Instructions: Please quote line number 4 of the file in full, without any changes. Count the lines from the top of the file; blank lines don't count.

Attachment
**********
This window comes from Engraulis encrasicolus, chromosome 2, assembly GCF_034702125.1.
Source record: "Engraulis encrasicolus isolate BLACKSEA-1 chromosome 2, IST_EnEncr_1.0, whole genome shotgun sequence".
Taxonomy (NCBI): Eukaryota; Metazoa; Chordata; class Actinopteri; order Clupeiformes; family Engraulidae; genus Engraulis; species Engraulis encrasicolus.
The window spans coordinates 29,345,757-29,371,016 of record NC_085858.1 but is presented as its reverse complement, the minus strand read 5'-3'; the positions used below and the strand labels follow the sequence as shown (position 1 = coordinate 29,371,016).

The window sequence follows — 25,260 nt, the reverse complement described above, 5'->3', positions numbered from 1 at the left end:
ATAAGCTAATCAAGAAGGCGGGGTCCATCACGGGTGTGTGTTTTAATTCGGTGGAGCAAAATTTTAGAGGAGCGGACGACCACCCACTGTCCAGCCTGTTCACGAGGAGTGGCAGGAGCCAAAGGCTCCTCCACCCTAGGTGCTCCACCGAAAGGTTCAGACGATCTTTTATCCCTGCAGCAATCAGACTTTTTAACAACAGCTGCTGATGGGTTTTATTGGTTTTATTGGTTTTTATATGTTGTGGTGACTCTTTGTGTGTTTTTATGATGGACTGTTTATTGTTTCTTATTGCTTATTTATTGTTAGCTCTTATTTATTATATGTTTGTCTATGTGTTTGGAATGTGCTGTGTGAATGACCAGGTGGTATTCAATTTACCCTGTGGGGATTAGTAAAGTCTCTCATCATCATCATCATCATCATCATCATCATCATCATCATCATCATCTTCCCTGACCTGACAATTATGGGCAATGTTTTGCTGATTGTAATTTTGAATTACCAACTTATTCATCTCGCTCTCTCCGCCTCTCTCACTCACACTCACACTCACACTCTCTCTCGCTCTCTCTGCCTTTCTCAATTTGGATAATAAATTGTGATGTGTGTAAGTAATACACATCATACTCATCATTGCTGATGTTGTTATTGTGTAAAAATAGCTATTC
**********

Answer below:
The window spans coordinates 29,345,757-29,371,016 of record NC_085858.1 but is presented as its reverse complement, the minus strand read 5'-3'; the positions used below and the strand labels follow the sequence as shown (position 1 = coordinate 29,371,016).